Artificial bowel sphincter: Long-term experience at a single institution

Susan C. Parker, Michael P. Spencer, Robert D. Madoff, Linda L. Jensen, W. Douglas Wong, David A. Rothenberger

Research output: Contribution to journalArticlepeer-review

80 Scopus citations


PURPOSE: This study was undertaken to evaluate a single-institution experience with the Acticon® artificial bowel sphincter for the treatment of intractable fecal incontinence. METHODS: At the University of Minnesota, 45 consecutive patients underwent artificial bowel sphincter placement (Group I, 1989-1992, n = 10; Group II, 1997-2001, n = 35). Group I was reviewed retrospectively and Group II prospectively. RESULTS: The outcome for Group I patients was initially reported in 1995 (mean age, 32; range, 15-52 years; 7 males). Of these 10 patients, 4 required explantation (2 required stomas), and 6 have a functional artificial bowel sphincter; 2 patients had devices successfully replaced for fluid leaks (at 6 and 10 years). In Group II, artificial bowel sphincter placement was attempted in 37 patients and was successful in 35 (mean age, 47; range, 18-72 years; II males). A total of 14 patients required explantation, 12 (34 percent) for infection and 2 (6 percent) for pain. In total, 13 patients have required 21 revisions, including 7 complete device replacements. The infection rate for revisions was 19 percent; four patients required explantation after revisions. Of 18 patients whose artificial bowel sphincter failed, 9 required a stoma. In all, 17 (49 percent) patients have a functional artificial bowel sphincter. In Group II fecal incontinence severity scores decreased from a mean of 103 preimplant to 59 at one year and to 23 at two or more years (P < 0.001) in patients who retained their devices. Quality of life scores improved in all patients at six months and at one year (P < 0.01). CONCLUSION: Artificial bowel sphincter therapy leads to long-term improved continence and quality of life in patients whose implantation is successful. Success rates have not improved in the two patient groups, with infection remaining a major challenge. However, once successfully established, artificial bowel sphincter function remains stable for many years.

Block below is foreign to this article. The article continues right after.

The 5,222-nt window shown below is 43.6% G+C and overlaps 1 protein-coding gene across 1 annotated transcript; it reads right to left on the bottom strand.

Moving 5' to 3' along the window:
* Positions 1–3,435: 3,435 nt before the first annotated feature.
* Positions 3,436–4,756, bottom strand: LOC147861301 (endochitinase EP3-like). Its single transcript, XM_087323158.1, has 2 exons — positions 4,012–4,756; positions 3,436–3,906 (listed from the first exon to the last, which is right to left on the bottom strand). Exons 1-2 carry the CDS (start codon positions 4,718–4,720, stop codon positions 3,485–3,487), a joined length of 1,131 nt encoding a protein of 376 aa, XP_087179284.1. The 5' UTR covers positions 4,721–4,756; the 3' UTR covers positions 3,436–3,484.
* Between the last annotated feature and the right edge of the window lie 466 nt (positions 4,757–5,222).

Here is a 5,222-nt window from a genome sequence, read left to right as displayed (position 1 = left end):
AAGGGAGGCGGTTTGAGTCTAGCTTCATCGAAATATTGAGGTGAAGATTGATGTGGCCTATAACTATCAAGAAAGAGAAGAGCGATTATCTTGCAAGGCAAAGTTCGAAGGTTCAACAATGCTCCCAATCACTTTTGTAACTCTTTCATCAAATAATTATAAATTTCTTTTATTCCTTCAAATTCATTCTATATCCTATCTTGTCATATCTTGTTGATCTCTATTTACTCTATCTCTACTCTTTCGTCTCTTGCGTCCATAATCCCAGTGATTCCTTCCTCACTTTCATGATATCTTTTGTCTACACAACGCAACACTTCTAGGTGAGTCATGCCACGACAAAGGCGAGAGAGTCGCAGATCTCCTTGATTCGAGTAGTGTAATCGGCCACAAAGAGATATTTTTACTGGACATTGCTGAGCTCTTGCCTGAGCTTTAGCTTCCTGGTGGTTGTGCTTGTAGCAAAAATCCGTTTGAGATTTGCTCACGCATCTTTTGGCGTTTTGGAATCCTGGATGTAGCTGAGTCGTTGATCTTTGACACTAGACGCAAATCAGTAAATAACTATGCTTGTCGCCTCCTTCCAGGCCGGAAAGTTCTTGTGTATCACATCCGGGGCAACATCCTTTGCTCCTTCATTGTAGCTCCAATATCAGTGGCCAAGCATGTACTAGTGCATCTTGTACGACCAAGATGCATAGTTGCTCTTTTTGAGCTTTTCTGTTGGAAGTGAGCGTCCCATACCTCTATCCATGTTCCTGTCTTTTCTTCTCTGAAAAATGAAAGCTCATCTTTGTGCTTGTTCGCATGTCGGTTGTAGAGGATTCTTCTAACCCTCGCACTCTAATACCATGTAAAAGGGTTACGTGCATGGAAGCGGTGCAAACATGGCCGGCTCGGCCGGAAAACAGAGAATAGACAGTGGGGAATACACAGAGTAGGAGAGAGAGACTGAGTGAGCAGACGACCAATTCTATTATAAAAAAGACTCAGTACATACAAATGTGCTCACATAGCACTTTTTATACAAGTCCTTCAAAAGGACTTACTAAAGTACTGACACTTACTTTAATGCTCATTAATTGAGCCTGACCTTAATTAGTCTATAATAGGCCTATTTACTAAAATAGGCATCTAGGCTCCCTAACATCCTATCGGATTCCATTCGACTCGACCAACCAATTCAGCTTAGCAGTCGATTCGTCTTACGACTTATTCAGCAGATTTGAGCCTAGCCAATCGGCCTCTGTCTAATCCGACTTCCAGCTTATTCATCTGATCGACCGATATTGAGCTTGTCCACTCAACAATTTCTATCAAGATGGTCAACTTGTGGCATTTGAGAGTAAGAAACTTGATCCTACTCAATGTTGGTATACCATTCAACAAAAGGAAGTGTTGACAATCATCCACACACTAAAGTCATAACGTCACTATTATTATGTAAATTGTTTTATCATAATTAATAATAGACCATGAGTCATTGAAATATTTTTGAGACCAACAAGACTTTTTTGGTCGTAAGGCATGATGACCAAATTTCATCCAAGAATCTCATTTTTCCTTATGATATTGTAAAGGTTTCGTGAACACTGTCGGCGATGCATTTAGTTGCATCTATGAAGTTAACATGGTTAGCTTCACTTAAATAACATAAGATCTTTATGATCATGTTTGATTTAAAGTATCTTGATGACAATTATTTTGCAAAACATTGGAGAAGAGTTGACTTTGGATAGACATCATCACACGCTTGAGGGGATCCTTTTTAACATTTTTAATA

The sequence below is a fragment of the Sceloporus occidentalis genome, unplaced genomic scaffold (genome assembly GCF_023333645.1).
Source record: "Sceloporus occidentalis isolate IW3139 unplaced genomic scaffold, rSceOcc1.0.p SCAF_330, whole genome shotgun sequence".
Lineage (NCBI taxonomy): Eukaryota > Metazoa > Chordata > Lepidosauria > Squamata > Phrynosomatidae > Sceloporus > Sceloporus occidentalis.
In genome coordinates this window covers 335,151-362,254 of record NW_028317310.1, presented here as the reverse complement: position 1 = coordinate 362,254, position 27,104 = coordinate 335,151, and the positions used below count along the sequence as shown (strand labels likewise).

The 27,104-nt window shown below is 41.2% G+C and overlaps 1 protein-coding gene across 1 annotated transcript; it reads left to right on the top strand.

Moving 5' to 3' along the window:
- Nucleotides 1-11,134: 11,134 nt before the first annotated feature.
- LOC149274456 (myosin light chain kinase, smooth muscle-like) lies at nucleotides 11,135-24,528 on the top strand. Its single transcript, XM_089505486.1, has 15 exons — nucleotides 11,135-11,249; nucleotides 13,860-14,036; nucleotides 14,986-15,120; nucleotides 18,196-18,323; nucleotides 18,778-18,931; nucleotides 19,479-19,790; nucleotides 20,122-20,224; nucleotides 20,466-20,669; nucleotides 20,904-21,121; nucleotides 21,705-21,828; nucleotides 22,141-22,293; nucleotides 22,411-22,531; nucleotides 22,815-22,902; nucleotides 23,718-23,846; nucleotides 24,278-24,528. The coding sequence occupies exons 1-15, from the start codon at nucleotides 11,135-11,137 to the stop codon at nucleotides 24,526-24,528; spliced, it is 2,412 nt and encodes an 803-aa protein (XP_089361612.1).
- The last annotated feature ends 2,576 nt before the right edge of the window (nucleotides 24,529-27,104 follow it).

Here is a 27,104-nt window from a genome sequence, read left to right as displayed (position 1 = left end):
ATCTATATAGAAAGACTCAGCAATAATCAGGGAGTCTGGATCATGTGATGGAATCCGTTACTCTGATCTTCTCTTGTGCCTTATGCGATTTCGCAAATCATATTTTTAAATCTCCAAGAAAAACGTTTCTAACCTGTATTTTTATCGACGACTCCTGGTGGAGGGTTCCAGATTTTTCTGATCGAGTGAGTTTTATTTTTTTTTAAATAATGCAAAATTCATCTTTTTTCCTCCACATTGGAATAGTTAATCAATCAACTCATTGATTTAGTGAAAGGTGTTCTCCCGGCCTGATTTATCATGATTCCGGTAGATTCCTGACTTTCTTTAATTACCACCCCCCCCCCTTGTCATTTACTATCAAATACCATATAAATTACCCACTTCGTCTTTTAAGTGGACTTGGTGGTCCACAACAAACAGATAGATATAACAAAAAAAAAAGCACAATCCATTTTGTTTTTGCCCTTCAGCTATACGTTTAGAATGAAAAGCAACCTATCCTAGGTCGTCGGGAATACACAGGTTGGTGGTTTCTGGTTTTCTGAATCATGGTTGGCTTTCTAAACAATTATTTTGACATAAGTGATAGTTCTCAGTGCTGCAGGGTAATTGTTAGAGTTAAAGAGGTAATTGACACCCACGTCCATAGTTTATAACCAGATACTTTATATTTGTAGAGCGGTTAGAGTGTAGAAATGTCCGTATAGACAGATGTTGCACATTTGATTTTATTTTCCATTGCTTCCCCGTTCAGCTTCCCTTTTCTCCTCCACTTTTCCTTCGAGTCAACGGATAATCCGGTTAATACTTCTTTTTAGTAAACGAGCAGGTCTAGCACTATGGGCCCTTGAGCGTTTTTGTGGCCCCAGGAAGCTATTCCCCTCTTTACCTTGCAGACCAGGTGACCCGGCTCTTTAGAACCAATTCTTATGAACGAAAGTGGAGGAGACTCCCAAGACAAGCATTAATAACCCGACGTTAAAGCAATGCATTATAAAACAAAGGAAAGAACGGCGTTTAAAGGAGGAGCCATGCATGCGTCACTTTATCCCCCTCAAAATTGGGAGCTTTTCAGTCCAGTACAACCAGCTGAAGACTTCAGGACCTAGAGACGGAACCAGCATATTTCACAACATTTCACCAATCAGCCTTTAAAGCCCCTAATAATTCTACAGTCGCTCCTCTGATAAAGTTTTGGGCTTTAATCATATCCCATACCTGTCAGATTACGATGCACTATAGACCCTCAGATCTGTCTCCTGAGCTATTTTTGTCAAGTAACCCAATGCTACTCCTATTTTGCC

Original languageEnglish (US)
Pages (from-to)722-729
Number of pages8
JournalDiseases of the colon and rectum
Issue number6
StatePublished - Jun 1 2003


  • Acticon Neosphincter
  • Artificial anal sphincter
  • Artificial bowel sphincter
  • Fecal incontinence
  • Quality of life


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